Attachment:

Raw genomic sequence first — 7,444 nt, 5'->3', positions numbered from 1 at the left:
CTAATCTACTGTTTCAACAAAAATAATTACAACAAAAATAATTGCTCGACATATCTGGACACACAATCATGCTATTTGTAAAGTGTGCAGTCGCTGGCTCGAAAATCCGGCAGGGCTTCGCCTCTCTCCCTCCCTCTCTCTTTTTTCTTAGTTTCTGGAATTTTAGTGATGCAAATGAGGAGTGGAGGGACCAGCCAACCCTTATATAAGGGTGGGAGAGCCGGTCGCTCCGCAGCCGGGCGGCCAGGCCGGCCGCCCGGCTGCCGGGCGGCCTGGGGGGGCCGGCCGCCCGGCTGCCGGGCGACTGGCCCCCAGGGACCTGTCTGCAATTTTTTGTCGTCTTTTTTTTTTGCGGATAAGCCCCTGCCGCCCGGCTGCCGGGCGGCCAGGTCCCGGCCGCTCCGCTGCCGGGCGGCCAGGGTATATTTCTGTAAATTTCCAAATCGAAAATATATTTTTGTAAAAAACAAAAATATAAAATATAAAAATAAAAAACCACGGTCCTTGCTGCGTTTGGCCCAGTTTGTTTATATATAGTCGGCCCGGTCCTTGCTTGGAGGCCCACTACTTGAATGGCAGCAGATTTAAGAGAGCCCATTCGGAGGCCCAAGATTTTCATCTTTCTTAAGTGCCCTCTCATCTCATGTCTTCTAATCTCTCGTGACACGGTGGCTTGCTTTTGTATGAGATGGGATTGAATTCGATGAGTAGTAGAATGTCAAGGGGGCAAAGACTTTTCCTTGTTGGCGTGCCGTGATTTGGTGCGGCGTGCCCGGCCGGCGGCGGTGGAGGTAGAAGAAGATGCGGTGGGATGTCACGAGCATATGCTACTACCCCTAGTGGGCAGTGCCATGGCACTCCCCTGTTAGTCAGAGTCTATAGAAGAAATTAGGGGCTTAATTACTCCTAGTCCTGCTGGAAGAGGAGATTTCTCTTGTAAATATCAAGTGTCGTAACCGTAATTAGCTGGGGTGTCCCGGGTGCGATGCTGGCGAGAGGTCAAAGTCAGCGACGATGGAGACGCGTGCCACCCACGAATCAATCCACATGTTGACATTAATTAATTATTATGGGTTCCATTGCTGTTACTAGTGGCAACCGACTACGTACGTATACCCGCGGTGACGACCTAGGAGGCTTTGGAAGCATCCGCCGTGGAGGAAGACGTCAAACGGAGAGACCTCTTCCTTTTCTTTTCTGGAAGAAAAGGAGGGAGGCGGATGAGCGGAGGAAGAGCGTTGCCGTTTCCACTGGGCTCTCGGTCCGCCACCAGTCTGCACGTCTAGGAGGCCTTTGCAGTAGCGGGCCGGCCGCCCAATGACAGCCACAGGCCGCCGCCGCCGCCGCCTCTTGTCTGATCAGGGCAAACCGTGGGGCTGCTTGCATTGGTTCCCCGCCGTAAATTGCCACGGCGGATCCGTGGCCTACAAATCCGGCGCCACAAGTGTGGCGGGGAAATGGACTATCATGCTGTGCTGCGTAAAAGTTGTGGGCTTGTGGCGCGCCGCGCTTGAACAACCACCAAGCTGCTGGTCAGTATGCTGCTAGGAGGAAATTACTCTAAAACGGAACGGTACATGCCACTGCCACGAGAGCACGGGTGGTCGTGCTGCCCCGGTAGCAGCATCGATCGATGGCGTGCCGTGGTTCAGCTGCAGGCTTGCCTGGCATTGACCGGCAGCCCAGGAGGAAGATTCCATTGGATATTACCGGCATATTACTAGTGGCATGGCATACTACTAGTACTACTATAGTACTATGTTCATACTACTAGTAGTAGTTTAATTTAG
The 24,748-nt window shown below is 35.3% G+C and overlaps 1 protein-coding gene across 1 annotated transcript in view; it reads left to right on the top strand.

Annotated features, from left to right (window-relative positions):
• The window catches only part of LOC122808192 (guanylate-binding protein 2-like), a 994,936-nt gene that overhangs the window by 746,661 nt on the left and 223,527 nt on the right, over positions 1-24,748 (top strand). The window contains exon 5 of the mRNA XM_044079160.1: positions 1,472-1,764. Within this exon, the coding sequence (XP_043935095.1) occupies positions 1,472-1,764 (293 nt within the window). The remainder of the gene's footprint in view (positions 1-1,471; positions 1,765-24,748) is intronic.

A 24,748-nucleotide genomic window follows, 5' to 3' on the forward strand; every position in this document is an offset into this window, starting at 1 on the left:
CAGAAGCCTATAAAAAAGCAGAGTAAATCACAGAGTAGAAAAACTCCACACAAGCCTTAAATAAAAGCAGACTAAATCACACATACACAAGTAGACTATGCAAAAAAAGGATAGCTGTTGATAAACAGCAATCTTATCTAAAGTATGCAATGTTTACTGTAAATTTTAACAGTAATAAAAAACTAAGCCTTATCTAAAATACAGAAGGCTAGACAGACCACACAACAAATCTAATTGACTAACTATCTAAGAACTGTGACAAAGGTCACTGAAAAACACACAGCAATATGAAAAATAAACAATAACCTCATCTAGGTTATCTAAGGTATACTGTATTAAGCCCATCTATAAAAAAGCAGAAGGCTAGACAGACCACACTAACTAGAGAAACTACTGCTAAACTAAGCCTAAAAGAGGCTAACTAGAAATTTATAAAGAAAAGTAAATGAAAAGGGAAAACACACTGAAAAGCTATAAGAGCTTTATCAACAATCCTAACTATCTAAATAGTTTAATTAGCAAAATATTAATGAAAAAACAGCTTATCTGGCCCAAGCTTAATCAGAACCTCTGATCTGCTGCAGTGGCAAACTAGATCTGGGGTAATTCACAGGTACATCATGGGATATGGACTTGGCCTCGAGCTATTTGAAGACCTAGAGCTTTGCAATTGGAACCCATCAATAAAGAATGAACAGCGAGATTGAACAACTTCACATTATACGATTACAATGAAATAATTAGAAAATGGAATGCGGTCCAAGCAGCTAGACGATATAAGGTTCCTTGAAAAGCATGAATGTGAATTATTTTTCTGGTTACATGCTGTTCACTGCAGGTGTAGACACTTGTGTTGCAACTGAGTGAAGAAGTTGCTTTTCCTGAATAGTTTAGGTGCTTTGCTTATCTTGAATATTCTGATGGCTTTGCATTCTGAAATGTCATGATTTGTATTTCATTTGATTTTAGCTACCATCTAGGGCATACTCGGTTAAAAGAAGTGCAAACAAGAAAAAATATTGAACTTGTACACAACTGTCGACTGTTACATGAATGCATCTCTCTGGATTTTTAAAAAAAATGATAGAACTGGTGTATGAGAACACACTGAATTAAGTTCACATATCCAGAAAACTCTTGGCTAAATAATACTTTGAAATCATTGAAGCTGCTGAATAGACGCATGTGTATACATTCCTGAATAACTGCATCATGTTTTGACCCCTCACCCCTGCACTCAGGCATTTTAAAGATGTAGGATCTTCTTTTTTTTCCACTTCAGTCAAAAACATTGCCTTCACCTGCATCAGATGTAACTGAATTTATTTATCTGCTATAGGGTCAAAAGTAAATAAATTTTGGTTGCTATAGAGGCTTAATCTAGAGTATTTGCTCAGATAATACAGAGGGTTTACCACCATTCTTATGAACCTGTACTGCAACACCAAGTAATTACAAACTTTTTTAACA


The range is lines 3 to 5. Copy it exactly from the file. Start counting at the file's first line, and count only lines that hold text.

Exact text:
The 24,748-nt window shown below is 35.3% G+C and overlaps 1 protein-coding gene across 1 annotated transcript in view; it reads left to right on the top strand.

Annotated features, from left to right (window-relative positions):
• The window catches only part of LOC122808192 (guanylate-binding protein 2-like), a 994,936-nt gene that overhangs the window by 746,661 nt on the left and 223,527 nt on the right, over positions 1-24,748 (top strand). The window contains exon 5 of the mRNA XM_044079160.1: positions 1,472-1,764. Within this exon, the coding sequence (XP_043935095.1) occupies positions 1,472-1,764 (293 nt within the window). The remainder of the gene's footprint in view (positions 1-1,471; positions 1,765-24,748) is intronic.